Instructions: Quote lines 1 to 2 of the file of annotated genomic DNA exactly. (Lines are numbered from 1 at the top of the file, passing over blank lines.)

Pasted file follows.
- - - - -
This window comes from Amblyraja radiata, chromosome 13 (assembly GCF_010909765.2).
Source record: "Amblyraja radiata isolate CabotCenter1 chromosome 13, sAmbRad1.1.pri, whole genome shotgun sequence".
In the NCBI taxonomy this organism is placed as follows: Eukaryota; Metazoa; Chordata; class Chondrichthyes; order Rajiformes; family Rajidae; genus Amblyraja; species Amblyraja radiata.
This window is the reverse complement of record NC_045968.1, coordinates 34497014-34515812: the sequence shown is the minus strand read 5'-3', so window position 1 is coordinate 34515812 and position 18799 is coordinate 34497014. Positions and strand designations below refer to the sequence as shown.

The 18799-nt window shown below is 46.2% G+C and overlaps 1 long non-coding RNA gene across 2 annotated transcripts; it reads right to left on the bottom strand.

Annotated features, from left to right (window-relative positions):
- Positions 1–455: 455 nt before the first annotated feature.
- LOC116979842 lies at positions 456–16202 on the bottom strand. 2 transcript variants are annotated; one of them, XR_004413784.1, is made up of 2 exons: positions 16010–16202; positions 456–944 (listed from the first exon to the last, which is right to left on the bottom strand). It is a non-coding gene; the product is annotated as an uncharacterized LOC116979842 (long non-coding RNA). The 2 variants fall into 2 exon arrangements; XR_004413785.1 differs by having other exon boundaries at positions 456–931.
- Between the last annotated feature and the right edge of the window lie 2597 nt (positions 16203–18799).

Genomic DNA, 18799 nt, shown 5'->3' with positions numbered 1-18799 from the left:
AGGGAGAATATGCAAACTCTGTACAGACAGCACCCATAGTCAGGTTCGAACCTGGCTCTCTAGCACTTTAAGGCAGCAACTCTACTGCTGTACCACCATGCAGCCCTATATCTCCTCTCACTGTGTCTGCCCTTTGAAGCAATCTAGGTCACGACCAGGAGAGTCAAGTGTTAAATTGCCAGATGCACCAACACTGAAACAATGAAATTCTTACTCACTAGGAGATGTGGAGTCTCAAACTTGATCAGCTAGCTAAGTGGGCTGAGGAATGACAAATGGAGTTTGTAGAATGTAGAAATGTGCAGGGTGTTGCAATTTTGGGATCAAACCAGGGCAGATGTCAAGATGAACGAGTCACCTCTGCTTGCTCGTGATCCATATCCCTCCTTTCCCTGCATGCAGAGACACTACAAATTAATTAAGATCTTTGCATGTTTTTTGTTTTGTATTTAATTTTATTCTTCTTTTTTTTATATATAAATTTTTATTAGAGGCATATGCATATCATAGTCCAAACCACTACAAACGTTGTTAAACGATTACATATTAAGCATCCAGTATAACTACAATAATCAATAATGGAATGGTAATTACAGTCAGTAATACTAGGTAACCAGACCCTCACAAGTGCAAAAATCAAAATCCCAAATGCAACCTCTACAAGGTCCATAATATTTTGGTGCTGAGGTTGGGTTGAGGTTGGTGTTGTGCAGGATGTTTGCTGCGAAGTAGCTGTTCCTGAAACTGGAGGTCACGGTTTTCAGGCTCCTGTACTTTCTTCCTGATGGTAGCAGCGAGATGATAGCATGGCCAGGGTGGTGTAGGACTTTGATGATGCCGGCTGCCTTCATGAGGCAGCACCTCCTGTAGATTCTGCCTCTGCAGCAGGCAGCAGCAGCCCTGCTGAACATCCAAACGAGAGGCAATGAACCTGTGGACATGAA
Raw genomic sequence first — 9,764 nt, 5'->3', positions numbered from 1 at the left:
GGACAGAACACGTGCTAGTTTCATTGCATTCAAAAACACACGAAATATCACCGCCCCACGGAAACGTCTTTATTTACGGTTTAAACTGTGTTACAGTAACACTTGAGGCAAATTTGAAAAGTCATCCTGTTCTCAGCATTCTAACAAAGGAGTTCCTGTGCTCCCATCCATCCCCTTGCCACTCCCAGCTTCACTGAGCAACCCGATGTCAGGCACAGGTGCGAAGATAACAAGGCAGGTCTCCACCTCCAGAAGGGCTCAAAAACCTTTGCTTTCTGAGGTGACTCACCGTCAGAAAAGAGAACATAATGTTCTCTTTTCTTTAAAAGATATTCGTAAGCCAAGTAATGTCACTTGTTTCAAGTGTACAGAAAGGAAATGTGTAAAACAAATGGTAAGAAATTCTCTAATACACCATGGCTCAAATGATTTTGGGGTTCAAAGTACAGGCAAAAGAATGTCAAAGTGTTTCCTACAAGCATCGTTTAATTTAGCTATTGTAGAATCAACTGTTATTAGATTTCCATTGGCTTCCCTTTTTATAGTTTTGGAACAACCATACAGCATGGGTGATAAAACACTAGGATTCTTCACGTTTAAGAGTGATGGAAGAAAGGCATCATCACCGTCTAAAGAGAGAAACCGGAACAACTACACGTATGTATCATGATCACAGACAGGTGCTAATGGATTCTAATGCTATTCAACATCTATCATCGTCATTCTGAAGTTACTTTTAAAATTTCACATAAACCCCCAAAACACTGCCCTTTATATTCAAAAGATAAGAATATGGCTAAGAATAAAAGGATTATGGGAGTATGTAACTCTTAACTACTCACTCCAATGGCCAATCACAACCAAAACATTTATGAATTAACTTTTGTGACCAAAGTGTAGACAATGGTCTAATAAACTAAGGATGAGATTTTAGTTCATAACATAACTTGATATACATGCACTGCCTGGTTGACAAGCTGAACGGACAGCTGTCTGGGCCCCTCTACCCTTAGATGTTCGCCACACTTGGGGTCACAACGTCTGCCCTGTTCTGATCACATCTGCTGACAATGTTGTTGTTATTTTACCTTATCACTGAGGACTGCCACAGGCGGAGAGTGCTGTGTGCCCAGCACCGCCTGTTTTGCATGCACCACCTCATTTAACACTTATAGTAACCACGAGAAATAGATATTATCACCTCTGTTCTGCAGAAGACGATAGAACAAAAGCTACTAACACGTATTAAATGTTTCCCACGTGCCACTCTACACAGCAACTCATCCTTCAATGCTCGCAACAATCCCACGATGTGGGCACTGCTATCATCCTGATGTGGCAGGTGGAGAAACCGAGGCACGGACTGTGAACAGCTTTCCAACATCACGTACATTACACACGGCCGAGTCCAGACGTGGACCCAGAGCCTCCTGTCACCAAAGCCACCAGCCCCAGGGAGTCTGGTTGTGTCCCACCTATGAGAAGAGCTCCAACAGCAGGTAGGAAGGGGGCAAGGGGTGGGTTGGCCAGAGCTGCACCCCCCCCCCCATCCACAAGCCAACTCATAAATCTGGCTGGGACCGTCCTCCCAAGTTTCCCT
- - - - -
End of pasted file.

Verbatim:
This window comes from Amblyraja radiata, chromosome 13 (assembly GCF_010909765.2).
Source record: "Amblyraja radiata isolate CabotCenter1 chromosome 13, sAmbRad1.1.pri, whole genome shotgun sequence".